But it was not a comedy of errors when the flamboyant guru opened his mouth in Lucknow on April 25 to lambast Congress Vice-President Rahul Gandhi. In a remark that drew flak from all around and was seen as putting his foot in his mouth, the yoga guru had said, “Had he (Rahul) married a Dalit girl, who knows, he might have become the PM. Sonia says first become the PM and then bring a foreigner as bride. He goes to Dalit houses to have picnics and honeymoon."

Baba, a supporter of BJP prime ministerial candidate Narendra Modi, is not particularly known for his English language skills or the nuances of words that could give a different meaning when transliterated. To say he landed in trouble is an understatement. With cases booked against the guru under different sections of Indian Penal Code for insulting Dalits, he denied usage of the word 'honeymoon' in the context of Dalit girls and the meaning of the word as is universally understood. One of his aides tried to defend Baba saying it was "figurative use."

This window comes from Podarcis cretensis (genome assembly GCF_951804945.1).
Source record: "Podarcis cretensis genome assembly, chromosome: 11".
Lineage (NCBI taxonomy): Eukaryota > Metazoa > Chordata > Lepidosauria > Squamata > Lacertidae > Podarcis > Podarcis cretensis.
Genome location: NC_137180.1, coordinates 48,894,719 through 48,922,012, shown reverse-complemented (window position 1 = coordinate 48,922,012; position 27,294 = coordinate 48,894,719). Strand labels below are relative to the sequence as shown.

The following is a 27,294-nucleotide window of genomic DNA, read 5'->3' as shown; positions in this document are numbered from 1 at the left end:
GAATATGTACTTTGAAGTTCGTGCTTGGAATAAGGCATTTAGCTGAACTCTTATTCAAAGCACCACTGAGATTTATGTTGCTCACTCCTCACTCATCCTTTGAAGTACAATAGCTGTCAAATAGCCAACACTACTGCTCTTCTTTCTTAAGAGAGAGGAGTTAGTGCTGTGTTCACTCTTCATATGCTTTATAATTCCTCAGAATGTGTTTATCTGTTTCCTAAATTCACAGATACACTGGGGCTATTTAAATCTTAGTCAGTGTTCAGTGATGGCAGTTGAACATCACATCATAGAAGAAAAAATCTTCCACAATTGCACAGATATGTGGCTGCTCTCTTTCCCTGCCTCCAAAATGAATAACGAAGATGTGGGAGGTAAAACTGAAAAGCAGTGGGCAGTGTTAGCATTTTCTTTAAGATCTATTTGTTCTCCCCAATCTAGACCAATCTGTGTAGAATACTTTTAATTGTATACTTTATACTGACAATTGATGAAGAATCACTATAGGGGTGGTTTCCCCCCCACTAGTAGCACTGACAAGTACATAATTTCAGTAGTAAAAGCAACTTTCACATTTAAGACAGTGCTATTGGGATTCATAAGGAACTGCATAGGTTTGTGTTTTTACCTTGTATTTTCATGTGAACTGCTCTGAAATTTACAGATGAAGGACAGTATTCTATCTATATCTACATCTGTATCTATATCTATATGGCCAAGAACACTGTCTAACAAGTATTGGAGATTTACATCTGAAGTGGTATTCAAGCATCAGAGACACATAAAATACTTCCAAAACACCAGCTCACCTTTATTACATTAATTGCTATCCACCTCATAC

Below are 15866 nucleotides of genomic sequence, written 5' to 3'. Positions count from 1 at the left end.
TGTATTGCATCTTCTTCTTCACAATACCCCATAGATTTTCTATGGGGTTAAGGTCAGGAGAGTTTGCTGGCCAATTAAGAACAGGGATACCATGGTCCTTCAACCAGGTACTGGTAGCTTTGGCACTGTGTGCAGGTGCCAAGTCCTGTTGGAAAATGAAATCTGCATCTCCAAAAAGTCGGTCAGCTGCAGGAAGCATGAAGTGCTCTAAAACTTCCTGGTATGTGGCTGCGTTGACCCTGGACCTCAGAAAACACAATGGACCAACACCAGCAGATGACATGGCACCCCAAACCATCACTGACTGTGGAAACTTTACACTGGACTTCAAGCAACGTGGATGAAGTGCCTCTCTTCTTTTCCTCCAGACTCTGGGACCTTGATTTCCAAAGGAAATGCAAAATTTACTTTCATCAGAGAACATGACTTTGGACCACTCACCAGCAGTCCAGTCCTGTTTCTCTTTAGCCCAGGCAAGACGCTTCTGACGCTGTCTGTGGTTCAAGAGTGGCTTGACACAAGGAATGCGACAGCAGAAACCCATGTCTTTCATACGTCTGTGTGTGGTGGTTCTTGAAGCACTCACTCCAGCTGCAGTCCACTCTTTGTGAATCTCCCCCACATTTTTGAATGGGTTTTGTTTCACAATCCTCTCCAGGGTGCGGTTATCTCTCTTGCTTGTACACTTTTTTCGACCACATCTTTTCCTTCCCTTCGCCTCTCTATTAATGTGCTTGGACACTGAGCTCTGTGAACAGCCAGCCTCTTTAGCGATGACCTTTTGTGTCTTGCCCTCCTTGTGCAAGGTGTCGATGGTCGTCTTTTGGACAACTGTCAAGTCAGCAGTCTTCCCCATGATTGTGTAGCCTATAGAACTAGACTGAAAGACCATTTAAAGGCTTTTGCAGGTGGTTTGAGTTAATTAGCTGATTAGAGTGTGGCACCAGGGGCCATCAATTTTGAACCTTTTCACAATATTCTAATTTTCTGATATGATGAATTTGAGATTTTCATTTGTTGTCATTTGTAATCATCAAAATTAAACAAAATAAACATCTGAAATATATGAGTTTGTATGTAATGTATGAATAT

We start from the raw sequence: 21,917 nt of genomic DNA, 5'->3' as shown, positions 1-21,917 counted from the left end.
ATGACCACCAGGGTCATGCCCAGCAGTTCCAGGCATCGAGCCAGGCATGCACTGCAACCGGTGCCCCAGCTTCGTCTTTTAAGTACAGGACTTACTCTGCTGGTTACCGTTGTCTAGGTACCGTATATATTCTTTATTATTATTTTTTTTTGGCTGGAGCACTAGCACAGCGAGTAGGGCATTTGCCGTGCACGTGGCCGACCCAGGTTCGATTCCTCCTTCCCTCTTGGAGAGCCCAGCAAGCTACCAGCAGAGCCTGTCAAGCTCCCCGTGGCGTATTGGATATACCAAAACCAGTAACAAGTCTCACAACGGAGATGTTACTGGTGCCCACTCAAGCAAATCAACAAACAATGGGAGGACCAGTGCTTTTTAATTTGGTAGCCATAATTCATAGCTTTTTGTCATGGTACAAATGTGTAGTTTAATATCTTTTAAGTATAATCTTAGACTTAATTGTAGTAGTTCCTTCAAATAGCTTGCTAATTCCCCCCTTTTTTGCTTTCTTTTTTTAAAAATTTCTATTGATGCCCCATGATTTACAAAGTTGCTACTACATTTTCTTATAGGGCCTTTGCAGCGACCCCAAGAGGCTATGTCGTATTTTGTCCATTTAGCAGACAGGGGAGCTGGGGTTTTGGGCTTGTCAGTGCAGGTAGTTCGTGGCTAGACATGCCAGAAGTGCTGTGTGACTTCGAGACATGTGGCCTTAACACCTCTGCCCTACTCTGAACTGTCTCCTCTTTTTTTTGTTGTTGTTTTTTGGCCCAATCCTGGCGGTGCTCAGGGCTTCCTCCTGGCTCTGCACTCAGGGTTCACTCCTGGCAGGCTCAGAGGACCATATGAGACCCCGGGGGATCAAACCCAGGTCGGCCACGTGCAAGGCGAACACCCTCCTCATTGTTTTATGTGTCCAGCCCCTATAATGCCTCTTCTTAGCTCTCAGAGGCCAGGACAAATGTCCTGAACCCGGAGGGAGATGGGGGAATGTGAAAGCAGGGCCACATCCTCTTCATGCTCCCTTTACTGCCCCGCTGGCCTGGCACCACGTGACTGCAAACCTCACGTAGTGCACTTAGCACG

Whatever it means, the explanation has not cut much ice. On the instructions of the Election Commission several states have banned his yoga camps until the elections were over taking cognizance of allegations that Baba had been using the camps for political campaign. He has also been booked under the Scheduled Castes and Scheduled Tribes (Prevention of Atrocities) Act for "insulting" the Dalit community through his controversial "honeymoon" remark against Rahul Gandhi.